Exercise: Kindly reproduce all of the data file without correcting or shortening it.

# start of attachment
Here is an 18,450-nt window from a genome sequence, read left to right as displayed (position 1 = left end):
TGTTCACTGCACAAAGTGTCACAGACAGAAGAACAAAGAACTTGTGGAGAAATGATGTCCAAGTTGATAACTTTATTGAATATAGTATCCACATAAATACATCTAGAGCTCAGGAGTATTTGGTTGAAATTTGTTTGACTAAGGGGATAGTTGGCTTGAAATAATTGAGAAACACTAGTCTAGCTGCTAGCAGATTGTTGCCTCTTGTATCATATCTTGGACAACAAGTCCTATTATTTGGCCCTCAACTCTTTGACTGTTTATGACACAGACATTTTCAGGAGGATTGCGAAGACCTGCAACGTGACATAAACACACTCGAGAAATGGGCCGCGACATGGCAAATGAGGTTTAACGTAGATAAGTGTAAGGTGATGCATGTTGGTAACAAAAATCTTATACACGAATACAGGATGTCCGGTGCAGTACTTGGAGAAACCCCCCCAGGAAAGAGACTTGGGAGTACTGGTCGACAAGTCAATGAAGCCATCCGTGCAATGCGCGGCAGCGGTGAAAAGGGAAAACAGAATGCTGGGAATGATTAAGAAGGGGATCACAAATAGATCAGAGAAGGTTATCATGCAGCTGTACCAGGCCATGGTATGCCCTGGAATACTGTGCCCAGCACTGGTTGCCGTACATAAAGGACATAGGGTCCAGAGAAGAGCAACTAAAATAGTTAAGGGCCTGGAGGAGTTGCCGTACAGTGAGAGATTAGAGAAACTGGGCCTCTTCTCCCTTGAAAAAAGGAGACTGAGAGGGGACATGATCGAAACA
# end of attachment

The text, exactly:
Here is an 18,450-nt window from a genome sequence, read left to right as displayed (position 1 = left end):
TGTTCACTGCACAAAGTGTCACAGACAGAAGAACAAAGAACTTGTGGAGAAATGATGTCCAAGTTGATAACTTTATTGAATATAGTATCCACATAAATACATCTAGAGCTCAGGAGTATTTGGTTGAAATTTGTTTGACTAAGGGGATAGTTGGCTTGAAATAATTGAGAAACACTAGTCTAGCTGCTAGCAGATTGTTGCCTCTTGTATCATATCTTGGACAACAAGTCCTATTATTTGGCCCTCAACTCTTTGACTGTTTATGACACAGACATTTTCAGGAGGATTGCGAAGACCTGCAACGTGACATAAACACACTCGAGAAATGGGCCGCGACATGGCAAATGAGGTTTAACGTAGATAAGTGTAAGGTGATGCATGTTGGTAACAAAAATCTTATACACGAATACAGGATGTCCGGTGCAGTACTTGGAGAAACCCCCCCAGGAAAGAGACTTGGGAGTACTGGTCGACAAGTCAATGAAGCCATCCGTGCAATGCGCGGCAGCGGTGAAAAGGGAAAACAGAATGCTGGGAATGATTAAGAAGGGGATCACAAATAGATCAGAGAAGGTTATCATGCAGCTGTACCAGGCCATGGTATGCCCTGGAATACTGTGCCCAGCACTGGTTGCCGTACATAAAGGACATAGGGTCCAGAGAAGAGCAACTAAAATAGTTAAGGGCCTGGAGGAGTTGCCGTACAGTGAGAGATTAGAGAAACTGGGCCTCTTCTCCCTTGAAAAAAGGAGACTGAGAGGGGACATGATCGAAACA